January 25, 2007


Heinrich Wilhelm Ernst: Fantaisie Brillante sur la Marche et la Romance d’Otello de Rossini; Concerto in F-sharp minor (Concerto Allegro-Pathétique); Elégie sur la mort d’un objet chéri; Concertino in D major; Rondo Papageno. Ilya Grubert, violin; Russian Philharmonic Orchestra conducted by Dmitry Yablonsky. Naxos. $8.99.

     The neglect of composers after their death – the judgment of musical history – is not always easy to understand.  Leopold Mozart gave up his composing career to manage the future of young Wolfgang, but the father did leave behind some very fine music that deserves to be heard more often, from his Toy Symphony to a well-wrought horn concerto.  Ferdinand Ries, once Beethoven’s secretary, created eight interesting symphonies that are now rarely performed.  Anton Rubinstein wrote six well-crafted symphonies, plus five substantial piano concerti, but all have been consigned to near-total oblivion.

     Rubinstein’s case is somewhat parallel to that of Heinrich Wilhelm Ernst (1814-1865).  Rubinstein was universally acknowledged as a great pianist in his own time, but his showy compositions did not do well when he was no longer around to play them.  Similarly, the great violin virtuoso Joseph Joachim considered Ernst the best violinist of Joachim’s time, which is quite an endorsement.  But later generations had little interest in music that Ernst had composed largely for his own use.  This new CD of Ernst’s music argues that while total neglect of this composer is unfair, it is in some ways understandable.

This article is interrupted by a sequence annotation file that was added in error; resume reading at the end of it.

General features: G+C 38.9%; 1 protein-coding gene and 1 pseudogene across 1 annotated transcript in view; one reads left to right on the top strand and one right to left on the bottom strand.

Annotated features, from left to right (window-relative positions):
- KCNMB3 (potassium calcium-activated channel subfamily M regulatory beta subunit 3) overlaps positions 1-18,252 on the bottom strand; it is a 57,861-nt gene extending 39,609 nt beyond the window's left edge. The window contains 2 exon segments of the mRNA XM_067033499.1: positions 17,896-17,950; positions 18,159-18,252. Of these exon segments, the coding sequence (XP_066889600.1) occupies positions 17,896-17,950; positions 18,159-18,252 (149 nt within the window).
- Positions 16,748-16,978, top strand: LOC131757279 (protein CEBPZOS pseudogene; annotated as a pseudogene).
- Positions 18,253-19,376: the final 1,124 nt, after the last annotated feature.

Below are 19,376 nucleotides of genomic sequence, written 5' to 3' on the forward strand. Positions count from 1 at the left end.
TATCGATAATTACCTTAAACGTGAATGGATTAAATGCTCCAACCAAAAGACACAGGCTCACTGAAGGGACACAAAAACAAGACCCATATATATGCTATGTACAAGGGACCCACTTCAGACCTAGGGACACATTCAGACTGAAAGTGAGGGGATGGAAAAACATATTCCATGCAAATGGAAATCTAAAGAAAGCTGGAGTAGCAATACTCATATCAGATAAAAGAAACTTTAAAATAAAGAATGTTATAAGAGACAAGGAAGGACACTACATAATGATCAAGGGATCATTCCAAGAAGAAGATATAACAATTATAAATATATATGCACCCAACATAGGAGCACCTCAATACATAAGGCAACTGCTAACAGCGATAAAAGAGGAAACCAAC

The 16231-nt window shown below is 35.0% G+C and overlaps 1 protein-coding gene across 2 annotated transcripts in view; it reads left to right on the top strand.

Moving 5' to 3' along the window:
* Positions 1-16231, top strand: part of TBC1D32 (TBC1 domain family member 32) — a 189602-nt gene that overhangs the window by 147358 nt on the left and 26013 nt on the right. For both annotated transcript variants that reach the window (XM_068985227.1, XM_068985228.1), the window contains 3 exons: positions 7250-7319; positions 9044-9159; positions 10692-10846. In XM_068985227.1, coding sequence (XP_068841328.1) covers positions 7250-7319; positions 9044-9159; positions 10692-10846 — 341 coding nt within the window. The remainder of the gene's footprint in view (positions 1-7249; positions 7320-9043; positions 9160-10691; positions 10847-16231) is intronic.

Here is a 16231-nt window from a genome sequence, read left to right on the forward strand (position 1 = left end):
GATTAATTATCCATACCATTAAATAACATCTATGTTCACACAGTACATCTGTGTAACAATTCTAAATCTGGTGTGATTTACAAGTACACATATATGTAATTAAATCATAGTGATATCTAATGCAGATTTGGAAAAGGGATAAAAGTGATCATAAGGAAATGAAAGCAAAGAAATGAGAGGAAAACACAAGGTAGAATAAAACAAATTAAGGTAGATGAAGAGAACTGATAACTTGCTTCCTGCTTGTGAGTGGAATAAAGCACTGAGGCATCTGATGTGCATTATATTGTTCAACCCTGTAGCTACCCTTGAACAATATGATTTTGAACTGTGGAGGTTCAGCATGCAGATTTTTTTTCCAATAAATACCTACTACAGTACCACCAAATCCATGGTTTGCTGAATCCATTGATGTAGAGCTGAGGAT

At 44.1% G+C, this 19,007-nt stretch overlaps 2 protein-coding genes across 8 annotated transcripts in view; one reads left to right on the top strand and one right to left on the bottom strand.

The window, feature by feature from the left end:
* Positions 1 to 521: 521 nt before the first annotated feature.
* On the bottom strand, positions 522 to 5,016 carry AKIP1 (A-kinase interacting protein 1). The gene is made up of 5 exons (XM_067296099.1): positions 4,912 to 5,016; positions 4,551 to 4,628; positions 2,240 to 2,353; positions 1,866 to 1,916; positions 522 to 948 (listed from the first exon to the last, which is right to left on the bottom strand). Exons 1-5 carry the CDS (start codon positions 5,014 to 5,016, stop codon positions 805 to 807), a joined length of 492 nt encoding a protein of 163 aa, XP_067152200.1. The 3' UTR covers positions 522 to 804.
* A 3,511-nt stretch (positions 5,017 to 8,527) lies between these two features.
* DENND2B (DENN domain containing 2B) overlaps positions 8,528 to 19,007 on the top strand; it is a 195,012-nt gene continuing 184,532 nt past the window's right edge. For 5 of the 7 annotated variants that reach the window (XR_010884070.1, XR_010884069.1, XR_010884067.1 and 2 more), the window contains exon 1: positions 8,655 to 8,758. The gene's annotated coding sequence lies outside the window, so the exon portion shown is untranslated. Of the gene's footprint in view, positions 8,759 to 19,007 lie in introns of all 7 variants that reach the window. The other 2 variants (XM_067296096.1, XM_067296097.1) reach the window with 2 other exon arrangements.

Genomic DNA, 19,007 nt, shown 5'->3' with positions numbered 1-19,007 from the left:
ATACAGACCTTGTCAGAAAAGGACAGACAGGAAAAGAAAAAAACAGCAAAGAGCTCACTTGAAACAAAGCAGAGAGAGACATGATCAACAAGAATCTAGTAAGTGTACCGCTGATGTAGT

Ernst modeled himself on Paganini, but sought greater lyricism and more depth of emotion than that ultra-virtuoso was known for.  Still, Ernst’s fame rested on his playing, not his compositions – which he wrote to showcase his particular technical and expressive strengths.  Now, 140-plus years after Ernst’s death, when we have only the music itself, it is fair to say that while it has moments of beauty and sections of extraordinary virtuosity, it does not wear particularly well.  It draws attention to technique, not emotion or even structure.  Ilya Grubert – whose 1740 Guarnieri violin once belonged to Henryk Wieniawski – plays with tremendous style and panache; he is certainly as good an advocate for Ernst’s music as it is likely to get.  For the most part, though, the pieces themselves do not have much to offer.  The Fantaisie Brillante is a Liszt-style exposition and expansion of two pieces from Rossini’s Otello, and is an effective showpiece.  The Elégie is a pleasant, mildly melancholy meditation.  Of the two concerti – the one called Concertino is actually longer – the F sharp minor alternates demanding and lyrical sections but offers little of interest thematically.  The D major is more interesting, opening with an orchestral tutti that resembles those in Paganini’s concerti and continuing on a moderately grand scale – although the finale is lacking in tunefulness.  The most interesting work here is Rondo Papageno, because it is a pure showpiece and it is almost possible to imagine Ernst himself romping through it.  Based loosely on Papageno’s song from Mozart’s The Magic Flute, it features some attractive writing for an actual flute plus some violin imitations of the instrument (through clever use of harmonics).  Ernst’s music is far from great, but it does have its moments, and Grubert – with the Russian Philharmonic Orchestra under Dmitry Yablonsky providing excellent orchestral accompaniment – certainly makes the most of what is there.

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